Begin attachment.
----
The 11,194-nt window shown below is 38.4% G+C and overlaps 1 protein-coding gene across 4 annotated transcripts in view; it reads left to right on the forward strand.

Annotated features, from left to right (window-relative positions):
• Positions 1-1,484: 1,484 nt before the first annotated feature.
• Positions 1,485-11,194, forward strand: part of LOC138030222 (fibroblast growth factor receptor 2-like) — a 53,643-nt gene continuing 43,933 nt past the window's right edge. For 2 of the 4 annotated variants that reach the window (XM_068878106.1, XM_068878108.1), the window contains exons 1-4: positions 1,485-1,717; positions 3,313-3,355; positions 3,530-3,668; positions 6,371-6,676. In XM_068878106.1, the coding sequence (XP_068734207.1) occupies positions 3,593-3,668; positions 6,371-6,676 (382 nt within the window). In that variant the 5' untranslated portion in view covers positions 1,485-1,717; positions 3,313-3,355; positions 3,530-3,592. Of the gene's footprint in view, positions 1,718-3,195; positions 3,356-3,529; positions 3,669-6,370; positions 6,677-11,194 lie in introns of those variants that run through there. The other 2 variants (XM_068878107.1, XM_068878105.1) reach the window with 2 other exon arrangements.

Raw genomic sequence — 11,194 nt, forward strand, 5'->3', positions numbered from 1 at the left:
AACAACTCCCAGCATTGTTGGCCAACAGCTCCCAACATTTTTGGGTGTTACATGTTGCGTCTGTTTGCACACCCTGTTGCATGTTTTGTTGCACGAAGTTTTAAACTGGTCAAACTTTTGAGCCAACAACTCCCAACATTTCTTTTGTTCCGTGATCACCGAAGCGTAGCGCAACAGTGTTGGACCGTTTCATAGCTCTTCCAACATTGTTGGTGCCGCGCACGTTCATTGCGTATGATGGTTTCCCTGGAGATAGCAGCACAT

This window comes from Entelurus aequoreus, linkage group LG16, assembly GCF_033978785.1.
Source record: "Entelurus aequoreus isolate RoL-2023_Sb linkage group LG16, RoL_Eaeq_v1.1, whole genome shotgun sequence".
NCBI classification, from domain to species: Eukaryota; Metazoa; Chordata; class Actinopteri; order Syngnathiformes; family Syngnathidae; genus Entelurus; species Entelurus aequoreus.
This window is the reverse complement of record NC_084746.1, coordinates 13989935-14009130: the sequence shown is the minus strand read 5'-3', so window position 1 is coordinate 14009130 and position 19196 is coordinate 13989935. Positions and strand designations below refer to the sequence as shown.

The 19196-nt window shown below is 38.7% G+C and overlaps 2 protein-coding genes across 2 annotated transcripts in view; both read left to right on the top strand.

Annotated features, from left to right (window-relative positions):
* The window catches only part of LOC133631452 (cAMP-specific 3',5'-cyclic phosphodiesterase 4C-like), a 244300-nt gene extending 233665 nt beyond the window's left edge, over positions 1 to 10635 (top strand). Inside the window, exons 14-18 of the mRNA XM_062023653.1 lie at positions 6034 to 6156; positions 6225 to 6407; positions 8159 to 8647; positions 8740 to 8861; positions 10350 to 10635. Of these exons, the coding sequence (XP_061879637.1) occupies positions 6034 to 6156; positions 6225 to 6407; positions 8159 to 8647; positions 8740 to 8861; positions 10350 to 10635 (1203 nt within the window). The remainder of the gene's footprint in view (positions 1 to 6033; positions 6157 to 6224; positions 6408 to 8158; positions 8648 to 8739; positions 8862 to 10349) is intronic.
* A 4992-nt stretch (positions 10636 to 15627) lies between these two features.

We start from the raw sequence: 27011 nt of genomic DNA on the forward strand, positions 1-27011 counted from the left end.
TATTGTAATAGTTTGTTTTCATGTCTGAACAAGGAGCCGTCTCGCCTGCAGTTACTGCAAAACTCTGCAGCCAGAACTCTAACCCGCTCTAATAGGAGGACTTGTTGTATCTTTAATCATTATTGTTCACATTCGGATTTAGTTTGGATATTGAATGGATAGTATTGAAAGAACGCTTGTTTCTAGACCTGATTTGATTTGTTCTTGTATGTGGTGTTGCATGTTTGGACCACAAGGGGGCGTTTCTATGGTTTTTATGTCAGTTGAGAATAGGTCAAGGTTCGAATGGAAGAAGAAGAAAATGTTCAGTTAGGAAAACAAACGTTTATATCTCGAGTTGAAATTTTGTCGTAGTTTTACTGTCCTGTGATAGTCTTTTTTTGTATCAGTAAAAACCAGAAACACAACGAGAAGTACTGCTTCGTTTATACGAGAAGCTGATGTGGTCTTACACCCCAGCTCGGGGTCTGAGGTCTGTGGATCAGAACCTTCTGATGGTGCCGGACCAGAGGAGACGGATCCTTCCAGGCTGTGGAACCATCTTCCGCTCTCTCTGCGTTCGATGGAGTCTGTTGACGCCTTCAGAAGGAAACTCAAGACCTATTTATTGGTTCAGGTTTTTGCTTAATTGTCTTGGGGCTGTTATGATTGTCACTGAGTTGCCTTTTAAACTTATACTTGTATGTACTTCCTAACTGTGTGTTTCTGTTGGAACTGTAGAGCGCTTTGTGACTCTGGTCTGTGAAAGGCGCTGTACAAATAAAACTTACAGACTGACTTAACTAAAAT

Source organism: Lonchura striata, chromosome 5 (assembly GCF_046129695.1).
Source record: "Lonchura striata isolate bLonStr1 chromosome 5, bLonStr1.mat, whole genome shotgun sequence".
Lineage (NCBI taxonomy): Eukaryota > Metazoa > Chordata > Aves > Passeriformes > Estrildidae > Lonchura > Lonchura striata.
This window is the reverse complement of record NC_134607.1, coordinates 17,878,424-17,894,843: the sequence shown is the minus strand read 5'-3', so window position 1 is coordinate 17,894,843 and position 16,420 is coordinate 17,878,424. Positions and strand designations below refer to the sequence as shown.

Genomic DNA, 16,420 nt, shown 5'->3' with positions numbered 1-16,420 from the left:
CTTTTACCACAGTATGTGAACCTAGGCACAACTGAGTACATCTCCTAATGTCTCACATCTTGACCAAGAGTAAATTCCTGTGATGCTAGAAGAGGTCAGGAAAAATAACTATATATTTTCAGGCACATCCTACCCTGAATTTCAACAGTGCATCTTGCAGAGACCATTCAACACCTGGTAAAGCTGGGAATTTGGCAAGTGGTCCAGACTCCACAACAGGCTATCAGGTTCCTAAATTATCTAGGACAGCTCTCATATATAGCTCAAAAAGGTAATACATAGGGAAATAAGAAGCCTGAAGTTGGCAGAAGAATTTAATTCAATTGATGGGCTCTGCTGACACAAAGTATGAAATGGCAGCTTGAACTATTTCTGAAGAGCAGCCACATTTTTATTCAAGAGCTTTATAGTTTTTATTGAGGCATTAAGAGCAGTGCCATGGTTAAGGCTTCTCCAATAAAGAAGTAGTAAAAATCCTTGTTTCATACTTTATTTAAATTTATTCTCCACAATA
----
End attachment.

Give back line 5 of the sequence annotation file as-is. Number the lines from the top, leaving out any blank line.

Raw genomic sequence — 11,194 nt, forward strand, 5'->3', positions numbered from 1 at the left: